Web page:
Man in a suit aggressively grabbing a female colleague's arm in an office.

Bullying in the workplace is more common than you may think. In 2015, the Trades Union Congress (TUC) found that nearly a third of people had experienced it in the workplace.

Suppose you’re facing a situation where a colleague or manager is intimidating or abusive, and you fear you may be bullied. In that case, it’s essential to report it to your line manager (or their manager if this is the person against whom you have the complaint). Most workplaces have sound procedures to stop bullying in their tracks and resolve the problem.

But what if I’m not believed?

Unfortunately, in some situations, inadequate action is taken against workplace bullies. Your employer may investigate and not find enough evidence that bullying has taken place. It may be your word against a colleague’s, and without evidence, no action may be taken, and the same thing could happen again.

Other victims of workplace bullying worry that they won’t be believed. For this reason, they may not report it. Needless to say, this usually means that the problem will continue to the detriment of your mental and physical health and well-being, and perhaps even your career.

Bullying in any environment can be extremely serious. If you are constantly picked on or humiliated, threatened with the sack, given far too much to do or unfairly passed over for promotion or training, this all could constitute bullying. It can cause stress, anxiety, depression, and low self-esteem and is very likely to affect your performance at work. If you are being bullied, it’s so important to speak out – even if you worry about being listened to or taken seriously. You never know until you try.

How tech can help you to gather evidence

If you’ve tried the usual routes to report bullying and are unhappy with the action taken, or no action is taken due to a lack of evidence, technology could be your secret weapon.

When reporting bullying, it can be very helpful to provide exact details of dates, times and locations, as well as describe what was said and the incident in detail. Who was involved, and were there any witnesses? Keeping a journal of events can help to establish a pattern of bullying, but technology can help you to go one step further.

Discreet recording and listening devices can gather the evidence you need to prove to your employer that what you’re saying is true, that another member of staff is bullying you. Suppose you aren’t getting anywhere with written evidence. In that case, it may be time to consider gathering some audio evidence yourself – provided you take proper caution and respect the privacy of your colleagues in the workplace.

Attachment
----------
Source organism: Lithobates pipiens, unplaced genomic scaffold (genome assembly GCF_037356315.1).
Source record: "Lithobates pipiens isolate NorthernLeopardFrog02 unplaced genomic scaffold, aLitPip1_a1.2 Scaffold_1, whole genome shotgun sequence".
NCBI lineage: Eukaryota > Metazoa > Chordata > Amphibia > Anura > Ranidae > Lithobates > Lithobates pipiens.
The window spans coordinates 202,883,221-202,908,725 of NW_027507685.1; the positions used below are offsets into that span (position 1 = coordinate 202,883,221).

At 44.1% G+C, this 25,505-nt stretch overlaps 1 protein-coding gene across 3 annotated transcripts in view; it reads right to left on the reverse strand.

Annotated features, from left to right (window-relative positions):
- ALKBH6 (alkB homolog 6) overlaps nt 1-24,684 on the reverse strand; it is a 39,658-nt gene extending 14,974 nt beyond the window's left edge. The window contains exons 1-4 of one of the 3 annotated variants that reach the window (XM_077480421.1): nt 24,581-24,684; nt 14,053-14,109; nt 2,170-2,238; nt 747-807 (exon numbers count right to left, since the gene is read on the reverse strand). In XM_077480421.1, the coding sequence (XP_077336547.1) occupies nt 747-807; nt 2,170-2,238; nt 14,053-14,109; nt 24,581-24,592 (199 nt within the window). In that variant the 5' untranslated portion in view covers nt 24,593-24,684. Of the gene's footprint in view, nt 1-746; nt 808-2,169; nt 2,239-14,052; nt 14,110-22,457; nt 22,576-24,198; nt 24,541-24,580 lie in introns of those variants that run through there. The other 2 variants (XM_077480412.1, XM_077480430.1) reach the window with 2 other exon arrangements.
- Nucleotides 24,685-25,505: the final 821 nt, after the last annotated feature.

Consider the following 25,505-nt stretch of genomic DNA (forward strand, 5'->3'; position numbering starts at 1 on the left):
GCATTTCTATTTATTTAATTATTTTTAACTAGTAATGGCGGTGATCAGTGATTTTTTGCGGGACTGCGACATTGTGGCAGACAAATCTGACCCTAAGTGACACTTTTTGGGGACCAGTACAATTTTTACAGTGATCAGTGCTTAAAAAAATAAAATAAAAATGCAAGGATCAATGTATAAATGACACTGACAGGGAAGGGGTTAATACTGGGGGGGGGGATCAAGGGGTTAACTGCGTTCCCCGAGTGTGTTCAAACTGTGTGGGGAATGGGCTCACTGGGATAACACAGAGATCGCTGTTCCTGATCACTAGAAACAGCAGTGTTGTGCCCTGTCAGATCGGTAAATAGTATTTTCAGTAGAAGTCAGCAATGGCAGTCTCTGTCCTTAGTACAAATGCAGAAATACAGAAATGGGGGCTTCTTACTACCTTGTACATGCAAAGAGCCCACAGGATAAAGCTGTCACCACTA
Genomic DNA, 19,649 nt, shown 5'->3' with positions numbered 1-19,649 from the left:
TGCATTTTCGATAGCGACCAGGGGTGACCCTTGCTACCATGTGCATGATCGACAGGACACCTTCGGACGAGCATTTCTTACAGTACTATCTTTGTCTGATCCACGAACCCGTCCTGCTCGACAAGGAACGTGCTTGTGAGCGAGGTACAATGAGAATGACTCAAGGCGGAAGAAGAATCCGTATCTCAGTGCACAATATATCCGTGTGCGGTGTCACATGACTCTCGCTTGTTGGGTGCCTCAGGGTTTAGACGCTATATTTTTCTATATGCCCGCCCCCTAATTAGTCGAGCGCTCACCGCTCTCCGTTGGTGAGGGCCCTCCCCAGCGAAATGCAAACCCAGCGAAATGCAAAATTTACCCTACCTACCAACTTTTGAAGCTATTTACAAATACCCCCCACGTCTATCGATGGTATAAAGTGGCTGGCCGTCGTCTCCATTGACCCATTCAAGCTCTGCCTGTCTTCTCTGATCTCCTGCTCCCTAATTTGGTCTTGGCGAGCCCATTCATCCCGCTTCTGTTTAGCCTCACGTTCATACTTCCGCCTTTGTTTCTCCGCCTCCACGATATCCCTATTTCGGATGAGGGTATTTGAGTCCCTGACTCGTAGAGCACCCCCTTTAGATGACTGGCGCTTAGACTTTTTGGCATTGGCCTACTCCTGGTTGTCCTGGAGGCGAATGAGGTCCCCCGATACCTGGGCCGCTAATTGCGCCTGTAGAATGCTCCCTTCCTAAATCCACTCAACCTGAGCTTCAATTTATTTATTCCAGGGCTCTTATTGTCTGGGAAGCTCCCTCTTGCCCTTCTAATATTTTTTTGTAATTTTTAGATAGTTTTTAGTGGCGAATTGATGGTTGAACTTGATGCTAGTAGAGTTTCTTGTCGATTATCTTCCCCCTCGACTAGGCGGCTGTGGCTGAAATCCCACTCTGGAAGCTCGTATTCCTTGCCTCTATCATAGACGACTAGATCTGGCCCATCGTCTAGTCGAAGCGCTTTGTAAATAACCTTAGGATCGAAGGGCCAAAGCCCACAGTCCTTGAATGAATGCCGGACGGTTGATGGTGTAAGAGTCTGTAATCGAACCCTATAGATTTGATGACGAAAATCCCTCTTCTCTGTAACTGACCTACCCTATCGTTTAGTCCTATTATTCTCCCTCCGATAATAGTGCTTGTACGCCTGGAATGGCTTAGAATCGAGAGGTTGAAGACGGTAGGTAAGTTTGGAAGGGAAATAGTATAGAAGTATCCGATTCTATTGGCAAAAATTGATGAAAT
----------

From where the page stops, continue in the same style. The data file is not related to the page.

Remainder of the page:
Listening and recording devices come in a range of different disguises, from plug sockets to pens and even more ‘007-style’ gadgets. Some can be operated discreetly, so if you find yourself in a bullying situation, you can start recording without the other person being any the wiser.

How to use Listening Devices at work

The aim of using a listening device at work is not to entrap the person doing the bullying nor to provoke them in any way so you can record the conversation. You can simply use a listening device to capture bullying behaviour when it does happen and use the recording to argue your case with your manager. It shouldn’t have to be the case that you need to gather your own evidence to be believed, but sadly it is sometimes necessary to stop bullying in its tracks.

You should use listening and recording devices very carefully when at work and not use them for any purpose other than gathering evidence of bullying. For example, it would be very wrong and possibly unlawful to listen in on colleagues having a private chat – this is absolutely not what listening devices are for.

The best and safest way to use listening devices is on your own desk or in your own office. This is your space while at work, and you won’t be invading anyone’s privacy or doing anything you shouldn’t while in the workplace.

Of course, it’s not always the case that bullying behaviour will take place near your desk or in your office. It could happen in corridors, breakout spaces or anywhere else in the building.

To capture audio evidence of bullying happening in these places, you may want to consider a wearable body worn voice recorder. These come in many forms, from pens and USB sticks to credit cards. All are extremely convincing and easy to carry or wear about your person without raising suspicion or invading anyone else’s privacy.

Speak to your manager about CCTV surveillance footage

If you’re worried about getting in trouble for bringing recording devices into the workplace, why not have a word with your employer about existing surveillance equipment? Some workplaces use CCTV cameras to protect assets and manage access to different parts of the building and for the general safety of staff and visitors.

If an incident takes place in a particular part of the building – such as a stock room, for example – you can ask your manager to review the footage for proof of your claim of bullying.

If your workplace doesn’t have cameras installed, you could try to make the case to your employer that they should be. Explain that it could help to prevent situations involving bullying in the future, as CCTV cameras can be a powerful deterrent. Some people only behave in certain ways because they feel they cannot be caught. CCTV also has other benefits for businesses, including boosting security and even improving productivity.

Remember, if you’re facing bullying in the workplace, you don’t have to face it alone, and you don’t have to put up with it. Whether or not you bring in tech to help you prove your case and stop bullying in its tracks, you have to speak out, or the situation will never change.